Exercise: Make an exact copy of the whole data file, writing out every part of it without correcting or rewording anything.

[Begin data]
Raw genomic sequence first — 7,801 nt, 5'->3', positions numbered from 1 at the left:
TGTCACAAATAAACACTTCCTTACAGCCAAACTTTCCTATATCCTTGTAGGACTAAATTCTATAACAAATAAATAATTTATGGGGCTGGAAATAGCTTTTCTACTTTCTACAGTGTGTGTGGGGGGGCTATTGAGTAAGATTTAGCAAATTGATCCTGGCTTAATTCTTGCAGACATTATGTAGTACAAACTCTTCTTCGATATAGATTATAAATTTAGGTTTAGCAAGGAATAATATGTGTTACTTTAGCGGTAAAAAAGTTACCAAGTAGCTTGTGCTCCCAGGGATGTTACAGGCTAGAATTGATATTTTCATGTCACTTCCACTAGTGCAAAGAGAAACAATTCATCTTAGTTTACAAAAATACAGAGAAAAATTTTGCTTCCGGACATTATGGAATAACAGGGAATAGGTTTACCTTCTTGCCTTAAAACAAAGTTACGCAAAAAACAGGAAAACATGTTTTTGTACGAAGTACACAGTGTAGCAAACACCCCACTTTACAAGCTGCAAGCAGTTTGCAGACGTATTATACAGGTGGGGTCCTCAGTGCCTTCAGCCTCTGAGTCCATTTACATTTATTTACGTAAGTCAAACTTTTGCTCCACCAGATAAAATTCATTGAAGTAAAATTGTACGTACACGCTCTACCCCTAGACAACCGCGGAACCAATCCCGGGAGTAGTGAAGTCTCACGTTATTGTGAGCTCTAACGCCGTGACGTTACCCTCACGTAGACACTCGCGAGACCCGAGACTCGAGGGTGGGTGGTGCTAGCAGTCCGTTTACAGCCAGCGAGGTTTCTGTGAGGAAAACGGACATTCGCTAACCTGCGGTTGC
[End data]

Raw genomic sequence first — 7,801 nt, 5'->3', positions numbered from 1 at the left:
TGTCACAAATAAACACTTCCTTACAGCCAAACTTTCCTATATCCTTGTAGGACTAAATTCTATAACAAATAAATAATTTATGGGGCTGGAAATAGCTTTTCTACTTTCTACAGTGTGTGTGGGGGGGCTATTGAGTAAGATTTAGCAAATTGATCCTGGCTTAATTCTTGCAGACATTATGTAGTACAAACTCTTCTTCGATATAGATTATAAATTTAGGTTTAGCAAGGAATAATATGTGTTACTTTAGCGGTAAAAAAGTTACCAAGTAGCTTGTGCTCCCAGGGATGTTACAGGCTAGAATTGATATTTTCATGTCACTTCCACTAGTGCAAAGAGAAACAATTCATCTTAGTTTACAAAAATACAGAGAAAAATTTTGCTTCCGGACATTATGGAATAACAGGGAATAGGTTTACCTTCTTGCCTTAAAACAAAGTTACGCAAAAAACAGGAAAACATGTTTTTGTACGAAGTACACAGTGTAGCAAACACCCCACTTTACAAGCTGCAAGCAGTTTGCAGACGTATTATACAGGTGGGGTCCTCAGTGCCTTCAGCCTCTGAGTCCATTTACATTTATTTACGTAAGTCAAACTTTTGCTCCACCAGATAAAATTCATTGAAGTAAAATTGTACGTACACGCTCTACCCCTAGACAACCGCGGAACCAATCCCGGGAGTAGTGAAGTCTCACGTTATTGTGAGCTCTAACGCCGTGACGTTACCCTCACGTAGACACTCGCGAGACCCGAGACTCGAGGGTGGGTGGTGCTAGCAGTCCGTTTACAGCCAGCGAGGTTTCTGTGAGGAAAACGGACATTCGCTAACCTGCGGTTGC